US Olympians in Sochi told to limit the red, white and blue

McClatchy Washington BureauJanuary 24, 2014 

US Uniforms-Ralph Lauren

American Olympic ice hockey player Julie Chu wearing the official uniform for Team USA to be worn at the opening ceremony for the 2014 Winter Olympic games in Sochi, Russia. It was made by Ralph Lauren.


U.S. athletes are being told not to wear their official Olympic uniforms outside accredited events in Sochi, due to security concerns.

The U.S. Olympic team's security coordinator issued the warning in the wake of what the U.S. government says is an uptick in threats against the Winter games, officials with the State Department said Friday.

They said outside security experts believe it's more likely that attacks could happen at "soft targets" outside the actual Olympics.

"I think it’s just common sense that perhaps if you’re an American Olympic athlete, you perhaps don’t want to advertise that so much directly outside of -- or far outside of -- the venues," a senior State Department official told reporters.

An estimated 10,000 Americans are expected at the Games as spectators, and the State Department said U.S. consular services will be in Sochi "in force" to help Americans visiting the country. The department has already issued a travel alert, cautioning those attending the Games to be vigilant.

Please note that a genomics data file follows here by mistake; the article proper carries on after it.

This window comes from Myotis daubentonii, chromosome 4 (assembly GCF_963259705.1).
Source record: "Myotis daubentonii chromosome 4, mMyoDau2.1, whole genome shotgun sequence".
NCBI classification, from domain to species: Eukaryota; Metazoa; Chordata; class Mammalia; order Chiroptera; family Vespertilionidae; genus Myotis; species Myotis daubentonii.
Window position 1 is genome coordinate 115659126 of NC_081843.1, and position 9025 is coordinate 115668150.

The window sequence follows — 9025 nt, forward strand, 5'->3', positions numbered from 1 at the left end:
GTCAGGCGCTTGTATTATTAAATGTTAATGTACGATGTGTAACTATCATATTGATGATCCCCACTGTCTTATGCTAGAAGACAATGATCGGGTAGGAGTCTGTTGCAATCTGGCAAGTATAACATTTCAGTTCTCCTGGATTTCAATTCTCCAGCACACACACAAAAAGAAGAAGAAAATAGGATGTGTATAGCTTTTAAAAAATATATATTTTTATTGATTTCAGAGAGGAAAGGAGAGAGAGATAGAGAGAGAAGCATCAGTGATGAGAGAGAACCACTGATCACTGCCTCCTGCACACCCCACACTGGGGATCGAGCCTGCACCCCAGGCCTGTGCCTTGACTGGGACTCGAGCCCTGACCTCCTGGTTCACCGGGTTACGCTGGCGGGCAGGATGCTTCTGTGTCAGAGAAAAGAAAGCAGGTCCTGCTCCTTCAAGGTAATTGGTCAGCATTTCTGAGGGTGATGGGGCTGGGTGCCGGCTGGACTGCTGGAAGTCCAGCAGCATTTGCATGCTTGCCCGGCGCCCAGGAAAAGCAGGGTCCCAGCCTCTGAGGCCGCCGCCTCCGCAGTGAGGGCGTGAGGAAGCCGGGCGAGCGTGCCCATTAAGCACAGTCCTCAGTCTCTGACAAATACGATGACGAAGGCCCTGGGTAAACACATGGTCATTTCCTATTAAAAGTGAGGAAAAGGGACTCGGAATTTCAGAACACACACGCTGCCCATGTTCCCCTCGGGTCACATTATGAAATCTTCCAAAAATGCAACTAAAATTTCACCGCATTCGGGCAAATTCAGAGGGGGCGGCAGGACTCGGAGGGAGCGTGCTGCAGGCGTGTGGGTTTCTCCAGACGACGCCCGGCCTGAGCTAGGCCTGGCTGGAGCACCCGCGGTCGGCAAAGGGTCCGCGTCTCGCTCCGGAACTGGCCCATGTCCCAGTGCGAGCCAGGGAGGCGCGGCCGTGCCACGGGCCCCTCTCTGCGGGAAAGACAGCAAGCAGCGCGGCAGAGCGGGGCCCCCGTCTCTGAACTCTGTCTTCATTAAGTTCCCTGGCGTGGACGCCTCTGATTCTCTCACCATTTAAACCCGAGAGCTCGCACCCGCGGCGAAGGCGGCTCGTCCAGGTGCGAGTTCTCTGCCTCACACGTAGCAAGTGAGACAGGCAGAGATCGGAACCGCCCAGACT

The U.S. will have diplomatic security agents and representatives from other federal agencies, including the FBI, in Sochi, officials said, and American diplomatic security agents will accompany the American teams to all of the venues.

The agents will oversee "the levels of security that we’re getting and making sure that our Olympic teams and our Olympic participants are as safe and secure as they can be," a senior State Department official said. US officials on hand will include experts that can help with counterterrorism, and improvised explosive devices, the official said.

Officials said they've seen an uptick in threat reporting and are aware of reports of potential threats, including the media reports of female suicide bombers and a video posted online claiming responsibility for the tragic bombings in Volgograd that also promised more attacks during the Games.

White House officials have said they'd like more cooperation with the Russians on security and State Department officials said they're working with the Russians, but also looking at independent sources of information.

The officials said there are no specific evacuation plans for the Olympics, but that U.S. government officials are prepared if there is a need -- and said the U.S. has been working with the Russian government "for months, if not years," on security arrangements for the Games.

"We’ve seen the Russians take this very seriously," the official said. "They are devoting significant resources to security in the region."

US officials wouldn't say how many US officials will be in country, simply saying they're the "appropriate numbers and they’re about the same numbers as we’ve had in Olympics in the past in other countries."

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